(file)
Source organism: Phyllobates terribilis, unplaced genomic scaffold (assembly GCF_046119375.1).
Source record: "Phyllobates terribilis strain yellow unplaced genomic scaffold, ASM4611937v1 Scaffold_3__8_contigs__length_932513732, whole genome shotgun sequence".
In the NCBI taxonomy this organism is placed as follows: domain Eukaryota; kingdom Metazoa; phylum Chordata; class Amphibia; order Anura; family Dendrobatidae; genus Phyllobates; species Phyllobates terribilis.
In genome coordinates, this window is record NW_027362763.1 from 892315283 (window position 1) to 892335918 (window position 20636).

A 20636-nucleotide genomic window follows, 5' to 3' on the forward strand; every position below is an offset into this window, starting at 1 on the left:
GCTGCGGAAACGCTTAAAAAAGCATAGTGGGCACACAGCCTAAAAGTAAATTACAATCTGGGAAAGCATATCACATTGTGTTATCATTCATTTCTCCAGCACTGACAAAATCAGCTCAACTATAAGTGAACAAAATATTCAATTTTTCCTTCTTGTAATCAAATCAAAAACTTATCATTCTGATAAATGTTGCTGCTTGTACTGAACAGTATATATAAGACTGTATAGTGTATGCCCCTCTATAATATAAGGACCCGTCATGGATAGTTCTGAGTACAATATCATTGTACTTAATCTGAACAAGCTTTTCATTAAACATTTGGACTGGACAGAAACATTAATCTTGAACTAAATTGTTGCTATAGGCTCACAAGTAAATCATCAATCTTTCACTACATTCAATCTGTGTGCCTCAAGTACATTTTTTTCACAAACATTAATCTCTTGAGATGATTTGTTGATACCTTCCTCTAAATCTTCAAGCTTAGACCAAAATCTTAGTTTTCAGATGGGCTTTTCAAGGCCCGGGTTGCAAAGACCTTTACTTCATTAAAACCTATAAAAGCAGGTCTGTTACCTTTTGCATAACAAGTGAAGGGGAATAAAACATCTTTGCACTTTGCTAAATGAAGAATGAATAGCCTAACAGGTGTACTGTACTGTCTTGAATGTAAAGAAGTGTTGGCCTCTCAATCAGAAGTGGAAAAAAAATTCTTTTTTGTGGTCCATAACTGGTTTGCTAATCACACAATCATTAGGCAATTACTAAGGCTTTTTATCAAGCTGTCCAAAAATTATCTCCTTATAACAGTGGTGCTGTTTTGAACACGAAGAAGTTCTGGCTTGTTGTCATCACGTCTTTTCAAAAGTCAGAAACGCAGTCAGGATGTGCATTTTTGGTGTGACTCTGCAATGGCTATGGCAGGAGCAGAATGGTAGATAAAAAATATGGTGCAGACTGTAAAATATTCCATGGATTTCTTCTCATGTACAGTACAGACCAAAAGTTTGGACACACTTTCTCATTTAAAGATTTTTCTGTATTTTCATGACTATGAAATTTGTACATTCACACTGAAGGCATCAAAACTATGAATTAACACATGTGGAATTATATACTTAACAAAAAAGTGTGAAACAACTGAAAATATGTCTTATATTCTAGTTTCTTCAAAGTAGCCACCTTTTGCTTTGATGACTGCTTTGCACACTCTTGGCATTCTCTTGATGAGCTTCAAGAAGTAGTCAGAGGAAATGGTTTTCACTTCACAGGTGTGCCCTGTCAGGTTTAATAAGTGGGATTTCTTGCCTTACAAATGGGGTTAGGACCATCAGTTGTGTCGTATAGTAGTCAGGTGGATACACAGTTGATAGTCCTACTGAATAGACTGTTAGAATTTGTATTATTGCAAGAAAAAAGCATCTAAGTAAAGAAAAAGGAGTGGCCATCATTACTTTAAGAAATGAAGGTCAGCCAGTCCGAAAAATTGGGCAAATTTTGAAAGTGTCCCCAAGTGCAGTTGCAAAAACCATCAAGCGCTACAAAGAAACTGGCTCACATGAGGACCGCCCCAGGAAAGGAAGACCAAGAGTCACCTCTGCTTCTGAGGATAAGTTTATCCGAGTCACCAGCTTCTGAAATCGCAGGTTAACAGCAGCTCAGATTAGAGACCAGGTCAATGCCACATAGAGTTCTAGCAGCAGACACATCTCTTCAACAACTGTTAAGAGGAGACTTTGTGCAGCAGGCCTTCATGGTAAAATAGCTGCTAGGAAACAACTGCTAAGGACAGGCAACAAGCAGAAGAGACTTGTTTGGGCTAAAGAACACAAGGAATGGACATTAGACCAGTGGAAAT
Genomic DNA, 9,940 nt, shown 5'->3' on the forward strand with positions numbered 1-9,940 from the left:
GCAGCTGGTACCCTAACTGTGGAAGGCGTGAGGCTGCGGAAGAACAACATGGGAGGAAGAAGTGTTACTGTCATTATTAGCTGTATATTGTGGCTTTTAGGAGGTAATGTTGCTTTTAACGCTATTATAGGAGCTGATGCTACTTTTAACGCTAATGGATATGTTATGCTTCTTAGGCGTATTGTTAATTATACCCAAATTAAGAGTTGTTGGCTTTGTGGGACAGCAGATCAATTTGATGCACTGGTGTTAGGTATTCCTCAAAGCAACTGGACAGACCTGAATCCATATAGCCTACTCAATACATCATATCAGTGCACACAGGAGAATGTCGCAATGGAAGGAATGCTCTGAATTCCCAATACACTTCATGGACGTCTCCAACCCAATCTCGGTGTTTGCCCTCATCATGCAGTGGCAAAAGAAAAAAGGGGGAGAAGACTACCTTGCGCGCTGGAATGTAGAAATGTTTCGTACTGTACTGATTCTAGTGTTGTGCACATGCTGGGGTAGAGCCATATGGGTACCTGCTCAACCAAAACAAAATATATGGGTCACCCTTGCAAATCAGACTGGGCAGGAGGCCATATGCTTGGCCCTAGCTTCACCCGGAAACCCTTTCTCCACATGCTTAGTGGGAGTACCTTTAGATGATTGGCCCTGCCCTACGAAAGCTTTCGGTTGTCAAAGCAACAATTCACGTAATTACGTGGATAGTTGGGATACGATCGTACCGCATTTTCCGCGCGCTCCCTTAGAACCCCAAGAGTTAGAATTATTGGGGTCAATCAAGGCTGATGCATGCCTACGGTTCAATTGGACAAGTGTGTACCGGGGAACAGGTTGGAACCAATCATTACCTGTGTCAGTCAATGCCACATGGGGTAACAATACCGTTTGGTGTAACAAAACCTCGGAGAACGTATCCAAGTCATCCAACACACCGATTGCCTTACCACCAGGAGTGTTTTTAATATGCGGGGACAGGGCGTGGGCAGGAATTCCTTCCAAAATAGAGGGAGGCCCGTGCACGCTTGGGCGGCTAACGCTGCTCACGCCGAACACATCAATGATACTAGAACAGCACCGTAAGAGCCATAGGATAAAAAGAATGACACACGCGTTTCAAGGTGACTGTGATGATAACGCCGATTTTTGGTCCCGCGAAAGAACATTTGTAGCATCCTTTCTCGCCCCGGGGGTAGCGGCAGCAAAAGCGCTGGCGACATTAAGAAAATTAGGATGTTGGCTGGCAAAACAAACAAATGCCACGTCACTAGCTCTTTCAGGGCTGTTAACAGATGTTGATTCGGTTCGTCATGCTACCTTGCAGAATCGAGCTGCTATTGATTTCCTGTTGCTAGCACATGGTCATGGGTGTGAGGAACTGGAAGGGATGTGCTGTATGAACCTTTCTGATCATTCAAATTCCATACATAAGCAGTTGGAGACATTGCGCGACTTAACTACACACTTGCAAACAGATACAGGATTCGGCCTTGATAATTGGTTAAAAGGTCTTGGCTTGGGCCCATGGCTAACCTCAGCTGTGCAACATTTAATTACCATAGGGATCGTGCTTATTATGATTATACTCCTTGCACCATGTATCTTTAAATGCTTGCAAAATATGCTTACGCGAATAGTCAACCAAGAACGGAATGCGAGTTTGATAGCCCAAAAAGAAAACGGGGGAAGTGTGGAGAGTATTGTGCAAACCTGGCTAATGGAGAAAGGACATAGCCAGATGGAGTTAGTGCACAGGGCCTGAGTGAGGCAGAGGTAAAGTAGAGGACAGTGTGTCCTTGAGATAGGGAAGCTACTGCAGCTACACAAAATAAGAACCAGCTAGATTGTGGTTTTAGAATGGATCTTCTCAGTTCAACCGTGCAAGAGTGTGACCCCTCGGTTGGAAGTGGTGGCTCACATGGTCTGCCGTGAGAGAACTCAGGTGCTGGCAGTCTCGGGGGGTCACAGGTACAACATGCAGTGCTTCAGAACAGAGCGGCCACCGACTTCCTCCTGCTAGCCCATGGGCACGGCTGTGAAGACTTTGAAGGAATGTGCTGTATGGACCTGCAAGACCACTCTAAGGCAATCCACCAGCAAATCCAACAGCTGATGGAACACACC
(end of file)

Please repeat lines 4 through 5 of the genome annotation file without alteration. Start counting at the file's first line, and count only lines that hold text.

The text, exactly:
In genome coordinates, this window is record NW_027362763.1 from 892315283 (window position 1) to 892335918 (window position 20636).

A 20636-nucleotide genomic window follows, 5' to 3' on the forward strand; every position below is an offset into this window, starting at 1 on the left: